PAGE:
UNITED STATES: The UN Security Council on Tuesday added five Mali nationals to the sanctions blacklist including a businessman accused of drug trafficking and a local official who allegedly profited from aid projects, diplomats said.

The five men were hit with a global travel ban for obstructing peace efforts in Mali, the West African country at the center of an insurgency that is threatening the entire Sahel region.

This was only the second time that targeted sanctions have been imposed in Mali.

In December, three individuals linked to armed groups were also blacklisted.

The sanctions are aimed at shoring up a 2015 peace deal to restore stability to Mali following a brief Islamist takeover in the north, three years earlier.

Among the five are two leading jihadists in northern Mali: Houka Houka Ag AlHousseni, an influential Islamist in Timbuktu; and Mahri Sidi Amar Ben Daha, described as a high-ranking officer in the Islamic police that ran Gao in 2012-2013.

Also targeted was Mohamed Ould Mataly, a member of parliament from President Ibrahim Boubacar Keita’s political party who has allegedly instigated demonstrations against the Mali peace accord.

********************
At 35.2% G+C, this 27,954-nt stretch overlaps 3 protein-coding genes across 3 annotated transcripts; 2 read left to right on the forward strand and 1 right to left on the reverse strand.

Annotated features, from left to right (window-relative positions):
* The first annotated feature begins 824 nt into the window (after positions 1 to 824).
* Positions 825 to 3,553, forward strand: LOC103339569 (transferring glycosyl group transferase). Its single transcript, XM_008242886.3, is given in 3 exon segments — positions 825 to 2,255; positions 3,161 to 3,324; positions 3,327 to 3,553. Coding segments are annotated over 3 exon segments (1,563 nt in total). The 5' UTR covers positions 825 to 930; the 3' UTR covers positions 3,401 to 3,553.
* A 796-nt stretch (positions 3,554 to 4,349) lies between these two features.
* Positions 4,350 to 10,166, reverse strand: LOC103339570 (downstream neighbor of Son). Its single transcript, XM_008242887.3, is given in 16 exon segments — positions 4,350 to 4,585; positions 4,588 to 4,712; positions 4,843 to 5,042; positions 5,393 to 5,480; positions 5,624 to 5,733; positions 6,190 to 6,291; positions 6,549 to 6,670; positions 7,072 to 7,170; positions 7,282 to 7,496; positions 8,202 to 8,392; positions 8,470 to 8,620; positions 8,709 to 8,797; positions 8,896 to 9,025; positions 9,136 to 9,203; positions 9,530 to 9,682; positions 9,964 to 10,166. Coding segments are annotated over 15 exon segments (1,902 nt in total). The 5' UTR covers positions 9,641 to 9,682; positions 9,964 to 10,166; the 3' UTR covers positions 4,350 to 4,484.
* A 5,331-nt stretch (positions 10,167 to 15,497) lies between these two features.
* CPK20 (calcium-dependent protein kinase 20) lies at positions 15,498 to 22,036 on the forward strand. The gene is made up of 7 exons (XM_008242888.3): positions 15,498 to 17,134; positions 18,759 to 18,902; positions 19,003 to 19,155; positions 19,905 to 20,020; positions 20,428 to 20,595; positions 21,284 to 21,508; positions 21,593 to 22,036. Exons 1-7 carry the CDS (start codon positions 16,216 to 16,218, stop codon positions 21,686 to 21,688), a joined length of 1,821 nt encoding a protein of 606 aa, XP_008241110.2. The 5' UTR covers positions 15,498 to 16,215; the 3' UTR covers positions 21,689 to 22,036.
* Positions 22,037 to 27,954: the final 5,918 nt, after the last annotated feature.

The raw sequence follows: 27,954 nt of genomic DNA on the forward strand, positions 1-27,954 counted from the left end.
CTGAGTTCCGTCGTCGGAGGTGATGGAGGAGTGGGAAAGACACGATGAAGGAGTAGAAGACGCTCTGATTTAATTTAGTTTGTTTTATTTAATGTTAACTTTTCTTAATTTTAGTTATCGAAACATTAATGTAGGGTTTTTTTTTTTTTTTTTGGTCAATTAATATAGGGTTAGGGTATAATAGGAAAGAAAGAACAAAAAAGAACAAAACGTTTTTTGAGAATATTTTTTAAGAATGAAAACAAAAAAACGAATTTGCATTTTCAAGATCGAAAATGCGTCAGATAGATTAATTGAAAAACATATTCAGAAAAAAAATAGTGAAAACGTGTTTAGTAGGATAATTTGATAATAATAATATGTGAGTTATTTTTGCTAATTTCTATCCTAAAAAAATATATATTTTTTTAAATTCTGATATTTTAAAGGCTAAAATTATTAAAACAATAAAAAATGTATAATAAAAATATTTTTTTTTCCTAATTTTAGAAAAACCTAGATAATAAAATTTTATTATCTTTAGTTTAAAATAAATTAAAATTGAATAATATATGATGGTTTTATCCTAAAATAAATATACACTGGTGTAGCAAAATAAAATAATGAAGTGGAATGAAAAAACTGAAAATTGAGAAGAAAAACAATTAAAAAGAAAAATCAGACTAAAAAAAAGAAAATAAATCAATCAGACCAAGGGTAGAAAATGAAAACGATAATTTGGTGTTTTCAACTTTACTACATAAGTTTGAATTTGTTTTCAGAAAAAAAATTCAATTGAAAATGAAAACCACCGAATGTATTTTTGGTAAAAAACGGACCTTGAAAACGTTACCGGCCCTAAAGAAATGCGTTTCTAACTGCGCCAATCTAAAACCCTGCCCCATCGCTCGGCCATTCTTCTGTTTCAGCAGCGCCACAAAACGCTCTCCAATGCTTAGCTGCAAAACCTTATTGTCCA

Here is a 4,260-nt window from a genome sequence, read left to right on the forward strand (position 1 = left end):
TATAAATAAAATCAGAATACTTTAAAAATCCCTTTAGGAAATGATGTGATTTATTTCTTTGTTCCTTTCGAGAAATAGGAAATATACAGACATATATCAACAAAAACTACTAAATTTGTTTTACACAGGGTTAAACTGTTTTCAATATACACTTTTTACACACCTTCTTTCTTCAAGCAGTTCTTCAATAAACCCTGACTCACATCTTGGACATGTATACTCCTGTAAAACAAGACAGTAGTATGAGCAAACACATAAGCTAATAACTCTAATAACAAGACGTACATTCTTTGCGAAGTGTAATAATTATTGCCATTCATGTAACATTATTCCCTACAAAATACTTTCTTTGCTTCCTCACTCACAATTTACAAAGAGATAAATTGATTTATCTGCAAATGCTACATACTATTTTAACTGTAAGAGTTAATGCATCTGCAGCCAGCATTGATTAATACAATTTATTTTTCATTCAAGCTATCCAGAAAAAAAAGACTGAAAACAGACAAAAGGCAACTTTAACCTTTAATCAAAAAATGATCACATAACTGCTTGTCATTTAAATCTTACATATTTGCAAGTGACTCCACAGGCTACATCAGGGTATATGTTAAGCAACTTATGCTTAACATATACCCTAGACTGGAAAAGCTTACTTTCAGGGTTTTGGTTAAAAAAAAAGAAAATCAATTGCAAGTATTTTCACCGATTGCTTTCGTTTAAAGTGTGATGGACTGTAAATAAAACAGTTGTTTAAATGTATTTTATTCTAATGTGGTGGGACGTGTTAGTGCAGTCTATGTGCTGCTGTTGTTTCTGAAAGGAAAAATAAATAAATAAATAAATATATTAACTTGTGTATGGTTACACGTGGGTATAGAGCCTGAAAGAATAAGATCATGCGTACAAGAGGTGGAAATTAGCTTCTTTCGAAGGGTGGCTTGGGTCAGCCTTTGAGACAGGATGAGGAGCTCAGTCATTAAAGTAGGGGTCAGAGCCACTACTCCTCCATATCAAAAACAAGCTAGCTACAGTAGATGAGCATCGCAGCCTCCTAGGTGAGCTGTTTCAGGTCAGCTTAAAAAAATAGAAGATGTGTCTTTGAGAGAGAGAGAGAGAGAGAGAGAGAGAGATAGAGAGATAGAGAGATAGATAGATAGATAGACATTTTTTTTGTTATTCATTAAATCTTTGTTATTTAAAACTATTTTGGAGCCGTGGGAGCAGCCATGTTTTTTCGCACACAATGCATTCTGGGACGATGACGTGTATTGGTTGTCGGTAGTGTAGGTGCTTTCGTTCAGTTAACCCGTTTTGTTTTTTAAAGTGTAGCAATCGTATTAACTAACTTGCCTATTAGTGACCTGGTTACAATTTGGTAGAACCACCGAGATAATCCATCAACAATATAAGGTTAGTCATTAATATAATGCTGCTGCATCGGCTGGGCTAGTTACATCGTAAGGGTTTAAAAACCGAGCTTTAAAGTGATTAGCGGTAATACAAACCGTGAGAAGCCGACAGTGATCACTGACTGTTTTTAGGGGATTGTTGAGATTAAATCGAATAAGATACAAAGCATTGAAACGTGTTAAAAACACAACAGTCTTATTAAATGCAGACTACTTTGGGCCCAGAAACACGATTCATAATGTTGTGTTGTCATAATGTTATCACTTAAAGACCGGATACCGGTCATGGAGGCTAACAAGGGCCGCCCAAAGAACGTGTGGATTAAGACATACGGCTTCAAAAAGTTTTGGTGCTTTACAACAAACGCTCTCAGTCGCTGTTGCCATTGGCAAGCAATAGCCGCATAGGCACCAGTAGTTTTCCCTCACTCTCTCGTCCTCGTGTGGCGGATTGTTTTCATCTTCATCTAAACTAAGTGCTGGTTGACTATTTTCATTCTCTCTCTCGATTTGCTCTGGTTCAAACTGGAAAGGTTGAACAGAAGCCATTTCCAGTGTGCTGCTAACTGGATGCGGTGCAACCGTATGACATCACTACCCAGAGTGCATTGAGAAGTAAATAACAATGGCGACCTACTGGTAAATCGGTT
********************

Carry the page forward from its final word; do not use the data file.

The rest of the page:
Businessman Mohamed Ben Ahmed Mahri was cited for funding arms groups through drug trafficking, with control over routes that cross northern Mali from Mauritania, Burkina Faso and Niger.

The head of a humanitarian aid commission in Kidal, Ahmed Ag Albachar, was added to the list for exploiting a near-monopoly on permits to aid workers in exchange for money.

France put forward the five names on June 28, but a final decision was delayed after the United States asked for more time to address bureaucratic issues.

France requested that the five individuals be hit by an assets freeze, but the United States objected. That request is expected to return to the sanctions committee, diplomats said.

The 2015 peace deal has failed to stop violence by Islamist militants, who have also staged attacks in Burkina Faso, Niger and against UN peacekeepers. — AFP